At Platform, we carry out all kinds of initiatives to deepen the customer’s relationship with Platform. When you think about Platform, customers are not coming necessarily because they want to visit any of the stores. They want to develop a relationship with the Platform brand.
Tell me a bit more about the values and attributes of the Platform brand with which you’re wanting customers to build affinity.
It’s a collection of unique, independent merchants and chefs that you can’t find anywhere else. Even though we might have a Sweetgreen or an Aesop, what is on offer in our physical space is different from any of their other locations. For example, at our Sweetgreen, which is called the Lab, the head chef is always testing out new recipes. There are salads that you can get there that you can’t get anywhere else.
Mandating that our partners are doing something completely unique for Platform is the beginning of defining who we are. We communicate that on our website and social channels, and encourage our customers to follow us on social. A shopping center really engaging in the social media world is definitely something new.
We’re also rolling out a program called Platform Select next year, which is comprised of a close community of people who visit Platform a lot. It’s an invite-only program where you’ll be able to receive all kinds of perks, as a way to deepen customer engagement.
Then conversely, we’re going to every one of our tenants and asking, “What are you doing that’s unique? How are you building your community? How are you engaging online and offline? How are you servicing the customer?”
Digital Oxygen’s founder once said that the retail box needs to represent more than just a shopping destination. It has to immerse you in the brand, teach you something new and help you make better purchasing decisions. How is Platform providing shoppers with more confidence around their product purchases and lifestyles?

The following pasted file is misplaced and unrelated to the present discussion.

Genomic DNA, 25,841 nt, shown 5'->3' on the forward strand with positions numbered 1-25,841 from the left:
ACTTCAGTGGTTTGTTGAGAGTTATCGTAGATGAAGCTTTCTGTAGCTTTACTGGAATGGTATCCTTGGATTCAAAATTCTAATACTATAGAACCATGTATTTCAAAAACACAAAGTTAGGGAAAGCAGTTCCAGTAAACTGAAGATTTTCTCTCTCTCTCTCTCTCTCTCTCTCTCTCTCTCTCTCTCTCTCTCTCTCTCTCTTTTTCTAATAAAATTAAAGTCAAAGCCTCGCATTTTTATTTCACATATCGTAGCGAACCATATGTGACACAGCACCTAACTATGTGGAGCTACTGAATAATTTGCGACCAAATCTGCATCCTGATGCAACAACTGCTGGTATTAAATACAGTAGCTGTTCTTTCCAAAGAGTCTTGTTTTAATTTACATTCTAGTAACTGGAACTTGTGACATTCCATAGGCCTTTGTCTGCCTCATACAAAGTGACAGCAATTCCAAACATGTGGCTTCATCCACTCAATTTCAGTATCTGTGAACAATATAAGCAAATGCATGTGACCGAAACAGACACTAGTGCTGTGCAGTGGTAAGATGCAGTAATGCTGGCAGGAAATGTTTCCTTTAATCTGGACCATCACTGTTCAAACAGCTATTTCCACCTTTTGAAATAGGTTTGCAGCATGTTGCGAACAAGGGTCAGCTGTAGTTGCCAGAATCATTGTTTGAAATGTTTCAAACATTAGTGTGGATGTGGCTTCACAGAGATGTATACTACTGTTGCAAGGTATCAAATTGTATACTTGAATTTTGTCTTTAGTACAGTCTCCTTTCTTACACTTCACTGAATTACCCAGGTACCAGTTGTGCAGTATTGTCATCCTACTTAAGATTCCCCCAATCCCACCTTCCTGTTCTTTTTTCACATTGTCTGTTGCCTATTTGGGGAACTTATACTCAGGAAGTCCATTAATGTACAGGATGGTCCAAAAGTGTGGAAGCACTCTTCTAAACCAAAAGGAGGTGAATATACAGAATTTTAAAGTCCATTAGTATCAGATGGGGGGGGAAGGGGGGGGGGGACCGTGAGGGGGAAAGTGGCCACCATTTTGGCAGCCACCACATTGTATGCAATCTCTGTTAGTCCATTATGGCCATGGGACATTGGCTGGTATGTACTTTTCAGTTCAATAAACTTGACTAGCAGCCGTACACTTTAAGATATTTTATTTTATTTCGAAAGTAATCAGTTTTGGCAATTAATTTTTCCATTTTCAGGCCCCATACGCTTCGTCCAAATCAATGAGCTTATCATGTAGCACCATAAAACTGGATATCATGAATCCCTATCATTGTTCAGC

It’s always our preference that customers can actually come in and purchase something at our stores. That said, if there comes a day where we have a brand at Platform and they do 75 percent of their sales online and only 25 percent in the store, I don’t think there’ll be any problem with that because these stores are becoming ways to engage with and connect with the customer, and serve as hangout spaces for that community. Essentially, they’re incredible customer-acquisition front-facing pieces.
We’ve invested in a couple of new brands who mostly sell online. They came to us and said, “Our customer acquisition costs are $100, and we think the lifetime value of that customer is $800, so we’re going to invest $100 and make $600 of after-cost profit on these guys.” Then we say, “Why are you spending $100 acquiring a customer with online ads? We can build a store for pretty cheap, and even if the store just breaks even, you’re acquiring all these new customers at effectively zero.”
A lot of these online native brands are starting to see the value in stores as front-facing customer-acquisition pieces. Instead of spending so much on advertising, they’ll think, “We can spend a quarter of that and acquire so many more people with a store.”
People no longer think of shopping malls as just shopping malls, but more of an evolution of a community center. As the digital world develops, there’s never been more of an emphasis on human-to-human connection with real conversations and events. What are your thoughts on how retail stores should be community spaces that focus on experiences that bring people together around the halo of a brand?
It’s just a no-brainer to me. These stores aren’t just places where you open your doors and hope people come in and buy stuff. My wife went to go buy clothes for our kids and went to store that we all know in a fancy shopping mall that just opened in LA. The store had none of the things that she was looking for, even though she’d seen them all online. She came back and said, “Why should I ever go to the store? The most convenient store is online.”
The question then becomes, “Why would you go to the store?” For Lululemon, it’s for yoga classes in the place. Reformation started by selling vintage in its store. Now it hosts a vintage fair outside of the store every Sunday.
At Platform, you offer free yoga classes, workout studios, restaurants with up-and-coming chefs and outdoor gardens. Can you talk a little bit more about how you are capitalizing on the continued growth of the wellness marketplace?
Firstly, people are more passionate about working out and being healthy than ever before. Secondly, it’s a great way to get people together. Three out of four people that I know that do SoulCycle are like, “It’s not the greatest class that I go to in terms of fitness, but I love going there because I love seeing my friends. I love the community.”